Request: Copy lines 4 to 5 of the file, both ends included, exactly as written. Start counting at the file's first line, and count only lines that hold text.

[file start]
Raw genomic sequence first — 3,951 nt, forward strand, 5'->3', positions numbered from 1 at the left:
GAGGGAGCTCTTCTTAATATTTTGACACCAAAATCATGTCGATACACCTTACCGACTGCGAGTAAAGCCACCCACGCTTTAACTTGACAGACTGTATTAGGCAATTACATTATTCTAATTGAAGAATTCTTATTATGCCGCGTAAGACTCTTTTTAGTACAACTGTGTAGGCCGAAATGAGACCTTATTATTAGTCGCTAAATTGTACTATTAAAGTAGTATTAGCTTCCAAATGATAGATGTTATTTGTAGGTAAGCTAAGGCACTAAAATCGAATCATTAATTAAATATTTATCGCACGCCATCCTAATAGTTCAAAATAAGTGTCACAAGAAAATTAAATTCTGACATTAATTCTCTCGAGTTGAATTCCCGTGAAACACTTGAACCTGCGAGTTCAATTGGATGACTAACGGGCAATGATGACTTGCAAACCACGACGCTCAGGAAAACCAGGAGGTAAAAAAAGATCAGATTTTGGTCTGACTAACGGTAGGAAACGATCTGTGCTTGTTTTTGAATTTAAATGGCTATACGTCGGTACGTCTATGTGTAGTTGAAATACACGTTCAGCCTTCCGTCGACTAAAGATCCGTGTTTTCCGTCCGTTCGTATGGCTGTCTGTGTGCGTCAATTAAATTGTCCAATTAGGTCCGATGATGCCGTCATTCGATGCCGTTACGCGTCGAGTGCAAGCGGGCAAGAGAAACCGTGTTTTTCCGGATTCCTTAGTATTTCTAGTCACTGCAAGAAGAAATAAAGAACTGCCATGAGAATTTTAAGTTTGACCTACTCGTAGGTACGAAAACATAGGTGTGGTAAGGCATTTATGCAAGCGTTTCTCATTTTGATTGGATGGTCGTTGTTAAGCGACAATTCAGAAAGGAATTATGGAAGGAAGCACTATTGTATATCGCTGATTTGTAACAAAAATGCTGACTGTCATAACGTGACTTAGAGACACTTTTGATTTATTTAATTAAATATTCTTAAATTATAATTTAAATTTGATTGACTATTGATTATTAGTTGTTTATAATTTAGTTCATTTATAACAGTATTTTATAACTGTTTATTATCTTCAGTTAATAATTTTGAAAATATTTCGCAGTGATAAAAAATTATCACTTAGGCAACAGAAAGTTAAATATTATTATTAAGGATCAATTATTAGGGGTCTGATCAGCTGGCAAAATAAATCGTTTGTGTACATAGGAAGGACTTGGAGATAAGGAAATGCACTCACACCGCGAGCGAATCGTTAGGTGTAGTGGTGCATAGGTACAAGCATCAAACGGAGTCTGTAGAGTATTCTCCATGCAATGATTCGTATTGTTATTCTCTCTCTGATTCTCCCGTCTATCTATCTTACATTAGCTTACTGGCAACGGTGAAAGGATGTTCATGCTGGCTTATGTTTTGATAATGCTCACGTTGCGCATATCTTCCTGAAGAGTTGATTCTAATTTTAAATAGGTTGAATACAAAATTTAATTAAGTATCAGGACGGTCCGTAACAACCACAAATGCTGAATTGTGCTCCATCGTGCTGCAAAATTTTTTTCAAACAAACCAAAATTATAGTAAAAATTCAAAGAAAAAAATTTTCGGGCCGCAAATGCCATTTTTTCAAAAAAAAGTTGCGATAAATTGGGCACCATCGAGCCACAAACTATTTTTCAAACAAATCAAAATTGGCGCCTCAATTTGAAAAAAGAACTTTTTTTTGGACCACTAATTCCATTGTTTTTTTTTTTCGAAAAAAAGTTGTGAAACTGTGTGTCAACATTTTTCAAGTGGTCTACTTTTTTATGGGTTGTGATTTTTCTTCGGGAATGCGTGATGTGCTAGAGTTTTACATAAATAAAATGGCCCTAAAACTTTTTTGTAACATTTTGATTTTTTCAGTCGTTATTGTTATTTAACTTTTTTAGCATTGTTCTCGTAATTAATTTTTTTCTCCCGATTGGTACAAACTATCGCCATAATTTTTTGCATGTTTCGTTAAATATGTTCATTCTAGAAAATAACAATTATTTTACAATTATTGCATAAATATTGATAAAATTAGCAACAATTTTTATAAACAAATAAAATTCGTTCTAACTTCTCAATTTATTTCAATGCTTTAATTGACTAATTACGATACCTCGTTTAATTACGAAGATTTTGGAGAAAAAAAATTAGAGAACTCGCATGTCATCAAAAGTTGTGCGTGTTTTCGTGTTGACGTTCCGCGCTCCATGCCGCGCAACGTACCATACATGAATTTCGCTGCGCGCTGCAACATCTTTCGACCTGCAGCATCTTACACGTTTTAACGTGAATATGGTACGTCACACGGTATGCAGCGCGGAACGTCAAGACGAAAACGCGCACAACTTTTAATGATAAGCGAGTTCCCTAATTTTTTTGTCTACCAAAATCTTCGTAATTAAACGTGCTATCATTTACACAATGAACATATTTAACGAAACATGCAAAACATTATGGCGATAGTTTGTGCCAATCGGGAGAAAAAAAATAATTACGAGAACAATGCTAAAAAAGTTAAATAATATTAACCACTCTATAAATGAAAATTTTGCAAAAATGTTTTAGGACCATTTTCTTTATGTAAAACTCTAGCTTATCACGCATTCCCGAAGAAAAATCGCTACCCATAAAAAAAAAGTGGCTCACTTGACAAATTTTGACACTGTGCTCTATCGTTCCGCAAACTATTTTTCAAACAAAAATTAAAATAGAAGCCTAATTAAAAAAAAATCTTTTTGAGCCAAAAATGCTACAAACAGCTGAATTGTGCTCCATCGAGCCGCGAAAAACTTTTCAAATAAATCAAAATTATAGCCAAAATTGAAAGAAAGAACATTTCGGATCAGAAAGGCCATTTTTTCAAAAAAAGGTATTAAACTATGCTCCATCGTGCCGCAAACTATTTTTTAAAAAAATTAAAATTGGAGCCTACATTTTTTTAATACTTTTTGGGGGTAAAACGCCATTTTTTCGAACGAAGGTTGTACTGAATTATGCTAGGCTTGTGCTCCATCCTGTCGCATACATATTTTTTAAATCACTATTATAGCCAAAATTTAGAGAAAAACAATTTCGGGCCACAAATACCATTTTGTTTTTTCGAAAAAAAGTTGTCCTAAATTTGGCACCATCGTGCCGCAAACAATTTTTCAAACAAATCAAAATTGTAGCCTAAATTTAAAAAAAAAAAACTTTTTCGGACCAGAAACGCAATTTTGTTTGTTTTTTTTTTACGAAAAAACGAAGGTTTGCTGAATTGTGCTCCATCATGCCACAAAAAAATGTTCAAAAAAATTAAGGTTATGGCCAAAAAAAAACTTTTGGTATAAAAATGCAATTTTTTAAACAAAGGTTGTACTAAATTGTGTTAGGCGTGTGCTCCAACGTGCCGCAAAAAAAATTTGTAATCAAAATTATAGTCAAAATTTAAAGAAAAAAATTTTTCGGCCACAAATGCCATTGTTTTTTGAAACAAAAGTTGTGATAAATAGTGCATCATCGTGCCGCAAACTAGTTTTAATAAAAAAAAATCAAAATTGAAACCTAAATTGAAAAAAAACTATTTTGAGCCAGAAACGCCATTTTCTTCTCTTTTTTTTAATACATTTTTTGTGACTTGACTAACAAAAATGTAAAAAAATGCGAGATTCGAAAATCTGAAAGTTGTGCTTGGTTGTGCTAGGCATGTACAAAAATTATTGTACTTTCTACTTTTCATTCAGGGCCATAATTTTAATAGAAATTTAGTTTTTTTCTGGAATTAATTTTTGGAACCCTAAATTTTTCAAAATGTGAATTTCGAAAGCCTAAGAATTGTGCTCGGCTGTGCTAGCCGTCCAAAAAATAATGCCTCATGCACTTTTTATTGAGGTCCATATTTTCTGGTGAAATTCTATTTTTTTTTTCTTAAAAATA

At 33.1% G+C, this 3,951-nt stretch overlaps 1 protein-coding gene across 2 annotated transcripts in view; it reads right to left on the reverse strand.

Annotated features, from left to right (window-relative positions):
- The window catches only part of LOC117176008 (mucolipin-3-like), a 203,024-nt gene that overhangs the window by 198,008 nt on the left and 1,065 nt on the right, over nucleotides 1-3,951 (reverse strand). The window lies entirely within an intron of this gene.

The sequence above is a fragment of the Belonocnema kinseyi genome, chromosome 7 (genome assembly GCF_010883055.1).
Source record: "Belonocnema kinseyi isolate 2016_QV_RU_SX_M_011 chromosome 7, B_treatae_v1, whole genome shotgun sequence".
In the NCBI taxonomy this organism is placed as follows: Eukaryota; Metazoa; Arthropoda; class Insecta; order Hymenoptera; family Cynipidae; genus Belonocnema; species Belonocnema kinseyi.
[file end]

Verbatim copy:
Annotated features, from left to right (window-relative positions):
- The window catches only part of LOC117176008 (mucolipin-3-like), a 203,024-nt gene that overhangs the window by 198,008 nt on the left and 1,065 nt on the right, over nucleotides 1-3,951 (reverse strand). The window lies entirely within an intron of this gene.